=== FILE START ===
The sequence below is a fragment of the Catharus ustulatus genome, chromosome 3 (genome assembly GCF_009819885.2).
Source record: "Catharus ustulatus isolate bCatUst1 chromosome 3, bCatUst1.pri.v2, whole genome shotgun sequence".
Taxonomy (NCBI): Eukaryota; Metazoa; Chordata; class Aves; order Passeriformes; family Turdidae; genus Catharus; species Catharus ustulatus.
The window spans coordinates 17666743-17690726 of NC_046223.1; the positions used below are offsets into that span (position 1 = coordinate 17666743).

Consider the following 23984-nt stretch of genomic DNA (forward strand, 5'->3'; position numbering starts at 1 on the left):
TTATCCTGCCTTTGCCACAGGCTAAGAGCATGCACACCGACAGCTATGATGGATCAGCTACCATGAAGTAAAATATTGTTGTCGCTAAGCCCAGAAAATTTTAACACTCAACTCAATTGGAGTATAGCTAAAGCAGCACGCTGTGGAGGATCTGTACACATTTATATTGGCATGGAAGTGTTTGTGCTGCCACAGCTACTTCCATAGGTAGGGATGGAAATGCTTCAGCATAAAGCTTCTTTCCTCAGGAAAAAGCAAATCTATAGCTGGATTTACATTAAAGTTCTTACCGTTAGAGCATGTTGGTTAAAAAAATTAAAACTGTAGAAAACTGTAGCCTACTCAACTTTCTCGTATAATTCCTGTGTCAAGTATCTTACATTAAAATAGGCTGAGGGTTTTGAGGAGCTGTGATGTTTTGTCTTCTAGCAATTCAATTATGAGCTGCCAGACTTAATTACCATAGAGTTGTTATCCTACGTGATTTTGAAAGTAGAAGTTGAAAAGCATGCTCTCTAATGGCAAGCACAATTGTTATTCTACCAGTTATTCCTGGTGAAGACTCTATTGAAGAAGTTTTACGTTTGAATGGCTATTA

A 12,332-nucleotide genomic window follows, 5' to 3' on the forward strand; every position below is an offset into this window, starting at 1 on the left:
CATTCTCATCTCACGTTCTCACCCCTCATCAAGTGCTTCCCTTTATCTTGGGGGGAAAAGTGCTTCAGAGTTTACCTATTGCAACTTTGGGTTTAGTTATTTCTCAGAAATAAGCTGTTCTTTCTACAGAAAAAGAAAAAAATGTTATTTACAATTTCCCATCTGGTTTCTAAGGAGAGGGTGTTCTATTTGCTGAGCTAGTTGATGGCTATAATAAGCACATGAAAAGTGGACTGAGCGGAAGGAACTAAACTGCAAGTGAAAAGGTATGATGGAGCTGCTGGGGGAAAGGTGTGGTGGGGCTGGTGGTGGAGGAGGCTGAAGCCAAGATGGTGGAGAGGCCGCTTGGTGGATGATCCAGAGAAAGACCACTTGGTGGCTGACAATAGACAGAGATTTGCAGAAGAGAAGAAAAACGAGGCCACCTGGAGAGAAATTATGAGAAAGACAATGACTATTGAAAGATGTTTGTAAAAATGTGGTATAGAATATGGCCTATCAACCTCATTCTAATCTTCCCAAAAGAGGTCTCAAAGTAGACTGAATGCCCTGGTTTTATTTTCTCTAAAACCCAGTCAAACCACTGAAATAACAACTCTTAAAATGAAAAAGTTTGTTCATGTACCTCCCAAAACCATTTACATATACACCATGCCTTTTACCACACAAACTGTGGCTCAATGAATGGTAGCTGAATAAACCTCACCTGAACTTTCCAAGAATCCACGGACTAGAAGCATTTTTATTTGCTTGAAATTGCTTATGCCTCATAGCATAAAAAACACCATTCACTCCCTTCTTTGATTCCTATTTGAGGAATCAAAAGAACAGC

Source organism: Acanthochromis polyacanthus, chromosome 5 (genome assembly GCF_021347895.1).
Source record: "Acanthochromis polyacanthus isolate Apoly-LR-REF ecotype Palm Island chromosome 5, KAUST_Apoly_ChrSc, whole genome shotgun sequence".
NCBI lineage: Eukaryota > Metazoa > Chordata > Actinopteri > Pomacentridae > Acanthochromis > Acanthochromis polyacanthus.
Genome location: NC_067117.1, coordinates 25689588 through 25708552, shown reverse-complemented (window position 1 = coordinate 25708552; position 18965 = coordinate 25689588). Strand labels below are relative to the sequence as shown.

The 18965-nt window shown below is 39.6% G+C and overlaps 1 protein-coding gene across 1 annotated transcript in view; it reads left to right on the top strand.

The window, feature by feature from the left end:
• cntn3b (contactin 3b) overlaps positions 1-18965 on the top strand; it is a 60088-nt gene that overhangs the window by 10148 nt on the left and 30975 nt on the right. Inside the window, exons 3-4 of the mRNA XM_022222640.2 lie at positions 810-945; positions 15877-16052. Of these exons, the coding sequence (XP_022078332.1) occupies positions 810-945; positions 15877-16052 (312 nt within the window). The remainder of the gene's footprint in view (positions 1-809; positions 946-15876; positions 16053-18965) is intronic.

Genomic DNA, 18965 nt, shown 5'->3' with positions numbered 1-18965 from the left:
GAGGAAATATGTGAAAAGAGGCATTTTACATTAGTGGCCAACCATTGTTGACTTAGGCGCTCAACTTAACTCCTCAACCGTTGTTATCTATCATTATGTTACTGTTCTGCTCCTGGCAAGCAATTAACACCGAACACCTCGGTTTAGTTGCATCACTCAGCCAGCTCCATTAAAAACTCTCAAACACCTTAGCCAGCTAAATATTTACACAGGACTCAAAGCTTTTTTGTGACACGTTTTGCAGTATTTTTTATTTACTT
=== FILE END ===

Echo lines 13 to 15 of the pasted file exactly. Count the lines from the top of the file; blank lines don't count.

The 18965-nt window shown below is 39.6% G+C and overlaps 1 protein-coding gene across 1 annotated transcript in view; it reads left to right on the top strand.

The window, feature by feature from the left end:
• cntn3b (contactin 3b) overlaps positions 1-18965 on the top strand; it is a 60088-nt gene that overhangs the window by 10148 nt on the left and 30975 nt on the right. Inside the window, exons 3-4 of the mRNA XM_022222640.2 lie at positions 810-945; positions 15877-16052. Of these exons, the coding sequence (XP_022078332.1) occupies positions 810-945; positions 15877-16052 (312 nt within the window). The remainder of the gene's footprint in view (positions 1-809; positions 946-15876; positions 16053-18965) is intronic.